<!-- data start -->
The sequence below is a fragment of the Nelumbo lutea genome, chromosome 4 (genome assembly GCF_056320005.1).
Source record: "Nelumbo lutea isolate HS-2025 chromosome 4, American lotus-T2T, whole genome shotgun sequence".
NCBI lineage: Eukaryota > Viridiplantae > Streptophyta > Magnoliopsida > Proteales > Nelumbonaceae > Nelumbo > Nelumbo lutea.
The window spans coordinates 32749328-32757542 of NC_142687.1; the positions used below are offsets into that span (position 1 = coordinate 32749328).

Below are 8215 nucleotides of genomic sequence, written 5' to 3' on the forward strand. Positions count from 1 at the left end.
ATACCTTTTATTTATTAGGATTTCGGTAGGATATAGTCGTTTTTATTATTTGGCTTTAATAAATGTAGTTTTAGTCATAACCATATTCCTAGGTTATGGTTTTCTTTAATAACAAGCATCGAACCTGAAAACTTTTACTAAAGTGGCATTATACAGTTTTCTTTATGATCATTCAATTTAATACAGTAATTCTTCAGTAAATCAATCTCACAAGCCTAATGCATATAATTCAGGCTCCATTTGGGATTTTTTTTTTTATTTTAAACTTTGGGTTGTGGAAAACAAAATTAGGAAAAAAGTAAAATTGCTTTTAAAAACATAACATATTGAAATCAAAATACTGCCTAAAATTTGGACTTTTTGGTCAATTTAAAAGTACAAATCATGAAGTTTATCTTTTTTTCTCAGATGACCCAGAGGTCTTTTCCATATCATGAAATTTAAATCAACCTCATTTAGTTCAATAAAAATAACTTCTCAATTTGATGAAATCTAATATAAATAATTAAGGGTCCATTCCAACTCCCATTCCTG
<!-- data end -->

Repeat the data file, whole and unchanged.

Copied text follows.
The sequence below is a fragment of the Nelumbo lutea genome, chromosome 4 (genome assembly GCF_056320005.1).
Source record: "Nelumbo lutea isolate HS-2025 chromosome 4, American lotus-T2T, whole genome shotgun sequence".
NCBI lineage: Eukaryota > Viridiplantae > Streptophyta > Magnoliopsida > Proteales > Nelumbonaceae > Nelumbo > Nelumbo lutea.
The window spans coordinates 32749328-32757542 of NC_142687.1; the positions used below are offsets into that span (position 1 = coordinate 32749328).

Below are 8215 nucleotides of genomic sequence, written 5' to 3' on the forward strand. Positions count from 1 at the left end.
ATACCTTTTATTTATTAGGATTTCGGTAGGATATAGTCGTTTTTATTATTTGGCTTTAATAAATGTAGTTTTAGTCATAACCATATTCCTAGGTTATGGTTTTCTTTAATAACAAGCATCGAACCTGAAAACTTTTACTAAAGTGGCATTATACAGTTTTCTTTATGATCATTCAATTTAATACAGTAATTCTTCAGTAAATCAATCTCACAAGCCTAATGCATATAATTCAGGCTCCATTTGGGATTTTTTTTTTTATTTTAAACTTTGGGTTGTGGAAAACAAAATTAGGAAAAAAGTAAAATTGCTTTTAAAAACATAACATATTGAAATCAAAATACTGCCTAAAATTTGGACTTTTTGGTCAATTTAAAAGTACAAATCATGAAGTTTATCTTTTTTTCTCAGATGACCCAGAGGTCTTTTCCATATCATGAAATTTAAATCAACCTCATTTAGTTCAATAAAAATAACTTCTCAATTTGATGAAATCTAATATAAATAATTAAGGGTCCATTCCAACTCCCATTCCTG